Tuesday, 12 July 2022
Skipping meals, neglecting their health, and constant stress – this is the lived reality of sole-parents struggling to feed their family, a University of Otago study has found.
The study, published in Journal of The Royal Society of New Zealand, explores the experiences of food insecurity for low-income female sole-parent families – including their proposed solutions.
Lead author Dr Grace Macaulay, previously of the Department of Women’s and Children’s Health and now based at the University of Oxford, says food insecurity exists when accessing sufficient nutritious food is limited or uncertain, with damaging effects on health and wellbeing.
Previous research has shown 19 per cent of New Zealand children were living in households which experienced severe-to-moderate food security.
As the relative cost of living is rising, food insecurity is becoming an increasingly significant problem and she describes the study’s insights as “compelling and sobering”.
The six women interviewed described the daily struggle of feeding a family, notwithstanding a range of sacrifices, coping strategies, careful budgeting, and family and community support.
“Women were missing meals, neglecting personal and medical needs, and experiencing significant stress in feeding their families. They also expressed their concerns for the flow-on effects of low-income and food insecurity on their children, including reduced quantities of food, repeated exposure to stress and constrained social and recreational opportunities.
“The women’s numerous coping strategies and sacrifices were, at times, and sometimes often, unable to achieve adequately provisioning for their families – and likely masked the full extent of hardship faced.”
“All women stated that having more disposable income would make a significant and lasting difference to addressing food insecurity for their families,” Dr Macaulay says.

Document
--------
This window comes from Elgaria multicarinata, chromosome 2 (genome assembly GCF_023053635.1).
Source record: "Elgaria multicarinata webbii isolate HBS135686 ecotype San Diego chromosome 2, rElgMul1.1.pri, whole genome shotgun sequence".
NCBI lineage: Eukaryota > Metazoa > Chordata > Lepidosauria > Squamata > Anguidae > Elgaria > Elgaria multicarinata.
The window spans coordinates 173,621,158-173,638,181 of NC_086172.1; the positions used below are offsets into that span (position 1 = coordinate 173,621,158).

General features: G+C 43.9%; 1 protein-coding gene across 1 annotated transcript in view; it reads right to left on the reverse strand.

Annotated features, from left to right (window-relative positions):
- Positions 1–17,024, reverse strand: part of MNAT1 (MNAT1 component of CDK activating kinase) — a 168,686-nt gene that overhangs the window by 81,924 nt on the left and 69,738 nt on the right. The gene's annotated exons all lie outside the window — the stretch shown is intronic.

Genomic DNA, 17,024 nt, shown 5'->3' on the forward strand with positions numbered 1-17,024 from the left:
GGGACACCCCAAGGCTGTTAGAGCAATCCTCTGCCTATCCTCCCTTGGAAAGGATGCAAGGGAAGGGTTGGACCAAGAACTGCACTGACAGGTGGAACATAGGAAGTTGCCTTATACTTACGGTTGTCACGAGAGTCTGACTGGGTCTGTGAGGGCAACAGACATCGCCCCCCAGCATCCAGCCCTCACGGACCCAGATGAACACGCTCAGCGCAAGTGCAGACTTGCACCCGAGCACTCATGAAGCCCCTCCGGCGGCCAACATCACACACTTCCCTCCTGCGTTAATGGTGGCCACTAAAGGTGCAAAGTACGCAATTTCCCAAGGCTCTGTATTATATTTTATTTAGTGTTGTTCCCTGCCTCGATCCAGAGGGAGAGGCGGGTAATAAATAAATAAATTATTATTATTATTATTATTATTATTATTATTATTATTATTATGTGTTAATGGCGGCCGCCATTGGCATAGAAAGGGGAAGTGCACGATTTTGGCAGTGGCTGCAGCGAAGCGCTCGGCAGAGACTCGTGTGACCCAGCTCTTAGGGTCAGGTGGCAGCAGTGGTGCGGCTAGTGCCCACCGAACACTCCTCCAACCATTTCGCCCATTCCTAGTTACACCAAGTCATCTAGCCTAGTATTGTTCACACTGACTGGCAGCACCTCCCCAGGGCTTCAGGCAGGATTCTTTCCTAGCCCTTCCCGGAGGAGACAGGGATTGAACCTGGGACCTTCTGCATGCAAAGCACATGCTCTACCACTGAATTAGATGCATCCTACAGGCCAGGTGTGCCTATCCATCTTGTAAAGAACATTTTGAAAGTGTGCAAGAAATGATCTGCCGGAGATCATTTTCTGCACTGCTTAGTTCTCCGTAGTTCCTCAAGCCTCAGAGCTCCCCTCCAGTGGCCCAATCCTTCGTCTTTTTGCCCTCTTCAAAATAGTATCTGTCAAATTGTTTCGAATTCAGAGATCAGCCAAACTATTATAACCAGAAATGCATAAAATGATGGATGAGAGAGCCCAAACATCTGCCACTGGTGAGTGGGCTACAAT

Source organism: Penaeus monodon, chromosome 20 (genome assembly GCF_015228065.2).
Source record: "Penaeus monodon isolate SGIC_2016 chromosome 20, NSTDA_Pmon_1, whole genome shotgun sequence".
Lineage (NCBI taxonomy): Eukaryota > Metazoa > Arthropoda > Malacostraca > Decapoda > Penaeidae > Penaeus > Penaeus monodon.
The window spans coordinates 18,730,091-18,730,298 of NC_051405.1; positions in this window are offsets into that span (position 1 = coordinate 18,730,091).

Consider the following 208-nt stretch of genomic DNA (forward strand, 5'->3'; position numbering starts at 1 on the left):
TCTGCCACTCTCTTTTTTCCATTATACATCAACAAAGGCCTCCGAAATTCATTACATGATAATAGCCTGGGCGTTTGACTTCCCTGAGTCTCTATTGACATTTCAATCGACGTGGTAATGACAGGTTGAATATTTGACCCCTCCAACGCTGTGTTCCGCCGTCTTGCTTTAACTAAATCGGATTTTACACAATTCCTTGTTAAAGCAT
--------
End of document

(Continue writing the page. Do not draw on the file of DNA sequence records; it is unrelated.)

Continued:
She is quick to point out the women’s struggles were not due to an inability to budget, or careless use of resources.
“Women described their difficulty in understanding how their struggle putting food on the table for their families could be so enduring, especially given New Zealand’s relative affluence, and some felt the wider public neither fully understood nor sought to understand their daily plight.”
Co-author Dr Mavis Duncanson, also of the Department of Women’s and Children’s Health, says the research reinforces the enduring hardship food insecurity causes and highlights how co-ordinated systemic governmental change is required.
“Our findings point to the urgent need for social policy reform to increase financial support for low-income households if we want to see children and families flourishing and ensure food security for all.”
The researchers believe food insecurity in New Zealand needs to be a key focus of further investigation and policy action, particularly around ways to enable all households to enjoy nourishing food.
Co-author Dr Jean Simpson, also of the Department of Women’s and Children’s Health, says that relief for family hardship has been too slow for at least two whole generations.
“We need to examine the roadblocks to change. Why do successive governments condone such high levels, and extent, of poverty and food insecurity? The health impact alone has been documented and is costly.
“Tamariki and rangatahi and those who care for them need effective and equitable action implemented urgently to mitigate harm to the next generations and, indeed, to the fabric of our society,” she says.
Food insecurity as experienced by New Zealand women and their children
Grace C. Macaulay, Jean Simpson, Winsome Parnell, and Mavis Duncanson
Journal of The Royal Society of New Zealand
For more information please contact:
Dr Grace Macaulay
Department of Paediatrics
University of Oxford
Dr Mavis Duncanson
Director & Clinical Epidemiologist: New Zealand Child and Youth Epidemiology Service
Co-director: New Zealand Paediatric Surveillance Unit
University of Otago